Running a One-Person Business mentors Paul and Sarah Edwards Respond:
A partnership is like a marriage in important ways, like requiring a high level of trust and the fact that not anyone will do. And, as in marriages, divorce is common; in fact it' s more so in partnerships. Since the divorce rate is running at 53%, you should proceed carefully in taking an important business risk with less than a 50-50 statistical outlook. Unfortunately business breakups are often unpleasant and expensive. We have tracked over a hundred different businesses since 1989 and for some of our books, we turn to these people for their experience. So when we added a chapter on "Overcoming Obstacles" to Secrets of Self-Employment, we asked our business owners about their worst business experiences. Overwhelmingly, the worst experiences involved failed partnerships. So, when we turned to this same 100+ businesses about a year later when writing Teaming Up: The Small Business Guide to Collaborating, to ask them about the ways in which they collaborated and how interested they were in collaborating in the future, we were surprised to learn that 61% were actively engaged in some form of business collaboration and 70% wanted to do more in the future.
Does hope spring eternal or is there a rational way to explain this? We think both are true. First, there are compelling reasons, such as your own, for finding co-venturers. Second, there are more ways to collaborate than having a partnership, which requires a high level of intimacy, albeit business intimacy. Intimacy does not develop from a contract, however laboriously and carefully drafted.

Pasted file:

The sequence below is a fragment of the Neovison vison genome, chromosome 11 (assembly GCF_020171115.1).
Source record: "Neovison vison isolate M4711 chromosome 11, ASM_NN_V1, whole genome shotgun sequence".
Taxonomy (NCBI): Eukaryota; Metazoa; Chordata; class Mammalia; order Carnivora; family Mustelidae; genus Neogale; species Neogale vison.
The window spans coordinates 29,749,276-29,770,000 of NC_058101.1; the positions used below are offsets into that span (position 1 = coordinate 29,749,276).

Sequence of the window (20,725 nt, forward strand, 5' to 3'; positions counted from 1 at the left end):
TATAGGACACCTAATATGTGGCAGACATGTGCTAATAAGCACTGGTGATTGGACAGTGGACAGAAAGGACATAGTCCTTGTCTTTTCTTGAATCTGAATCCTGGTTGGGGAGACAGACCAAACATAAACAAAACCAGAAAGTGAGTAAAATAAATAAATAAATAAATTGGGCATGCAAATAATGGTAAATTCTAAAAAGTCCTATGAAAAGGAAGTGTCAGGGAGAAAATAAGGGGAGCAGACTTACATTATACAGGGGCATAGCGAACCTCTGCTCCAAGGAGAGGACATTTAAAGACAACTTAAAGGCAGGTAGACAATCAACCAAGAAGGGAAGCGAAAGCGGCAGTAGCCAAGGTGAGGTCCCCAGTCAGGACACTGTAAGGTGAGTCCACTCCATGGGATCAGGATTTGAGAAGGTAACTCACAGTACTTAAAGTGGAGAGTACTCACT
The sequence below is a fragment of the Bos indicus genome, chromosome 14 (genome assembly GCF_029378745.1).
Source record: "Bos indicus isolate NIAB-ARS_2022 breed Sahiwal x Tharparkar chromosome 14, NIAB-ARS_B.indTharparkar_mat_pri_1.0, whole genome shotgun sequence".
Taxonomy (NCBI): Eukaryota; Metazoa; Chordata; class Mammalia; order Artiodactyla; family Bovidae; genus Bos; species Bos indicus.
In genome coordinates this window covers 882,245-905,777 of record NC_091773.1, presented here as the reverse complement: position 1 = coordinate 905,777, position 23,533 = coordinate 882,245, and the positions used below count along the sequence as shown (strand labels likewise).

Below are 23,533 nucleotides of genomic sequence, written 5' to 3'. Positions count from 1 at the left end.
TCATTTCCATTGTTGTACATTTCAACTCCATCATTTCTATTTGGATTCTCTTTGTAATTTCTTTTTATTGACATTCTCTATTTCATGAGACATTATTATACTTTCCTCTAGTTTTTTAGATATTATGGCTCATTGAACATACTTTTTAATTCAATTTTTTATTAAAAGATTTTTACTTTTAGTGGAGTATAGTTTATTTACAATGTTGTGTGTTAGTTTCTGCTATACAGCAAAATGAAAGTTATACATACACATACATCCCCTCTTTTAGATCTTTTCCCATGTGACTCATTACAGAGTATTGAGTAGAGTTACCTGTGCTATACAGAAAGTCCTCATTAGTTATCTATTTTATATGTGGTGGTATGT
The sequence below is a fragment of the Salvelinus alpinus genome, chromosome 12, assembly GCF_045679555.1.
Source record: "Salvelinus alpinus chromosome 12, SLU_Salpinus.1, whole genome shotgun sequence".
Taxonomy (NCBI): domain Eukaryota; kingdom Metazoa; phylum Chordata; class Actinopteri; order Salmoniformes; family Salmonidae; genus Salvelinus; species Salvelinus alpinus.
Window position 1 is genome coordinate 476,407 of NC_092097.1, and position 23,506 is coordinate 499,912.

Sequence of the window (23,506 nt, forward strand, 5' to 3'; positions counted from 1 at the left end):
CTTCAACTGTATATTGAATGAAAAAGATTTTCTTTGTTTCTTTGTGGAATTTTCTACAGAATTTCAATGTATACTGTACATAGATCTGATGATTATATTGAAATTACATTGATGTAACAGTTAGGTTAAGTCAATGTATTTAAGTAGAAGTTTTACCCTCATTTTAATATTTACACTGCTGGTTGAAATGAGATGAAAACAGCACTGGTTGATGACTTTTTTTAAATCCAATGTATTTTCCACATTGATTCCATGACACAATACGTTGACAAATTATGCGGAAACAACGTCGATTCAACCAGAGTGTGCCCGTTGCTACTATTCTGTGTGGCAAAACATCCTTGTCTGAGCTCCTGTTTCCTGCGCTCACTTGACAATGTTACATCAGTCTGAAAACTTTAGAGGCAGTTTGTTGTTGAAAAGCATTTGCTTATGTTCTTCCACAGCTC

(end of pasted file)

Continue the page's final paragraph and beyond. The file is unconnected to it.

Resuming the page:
So our advice in finding a partner is to "date first." Engage in some of the other forms of business collaboration, such as jointly bidding on projects, subcontracting with another firm or principal, engaging in cross-marketing efforts, or making mutual referrals. It's a lot easier to find someone for these more limited risks than to find a full partner.
It may be that these lesser forms of collaborating make you more profitable or they may require more time than you realize in financial gain, but since your ultimate objective is to acquire a partner, you can consider this "dating" as an investment.
While you're engaged in these less-involved forms of collaborating, observe the behavior of the company or person you're working with, listen to their "war stories," particularly about litigation or financial problems, and notice your own emotional reactions to the interactions you have. If all signs are "go," then proceed to proposing.
How do you find people or firms you can collaborate with? You may do it online in listserv groups, on message boards and via their web sites; reading what they write or is written about them in print publications pertinent to your interests. But most people are more comfortable with contacts they make either through referrals by "gatekeepers" and colleagues or through contacts they make at meetings and events. Gatekeepers are often active participants in their professional organizations so attending such functions is a good way to meet them. Since you're located in Fairfield, driving to the Bay Area or Silicon Valley may not be your favorite use of time, but these areas will provide you with the opportunity to make more contacts.
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The Art (Not Science) of Picking the Right Partner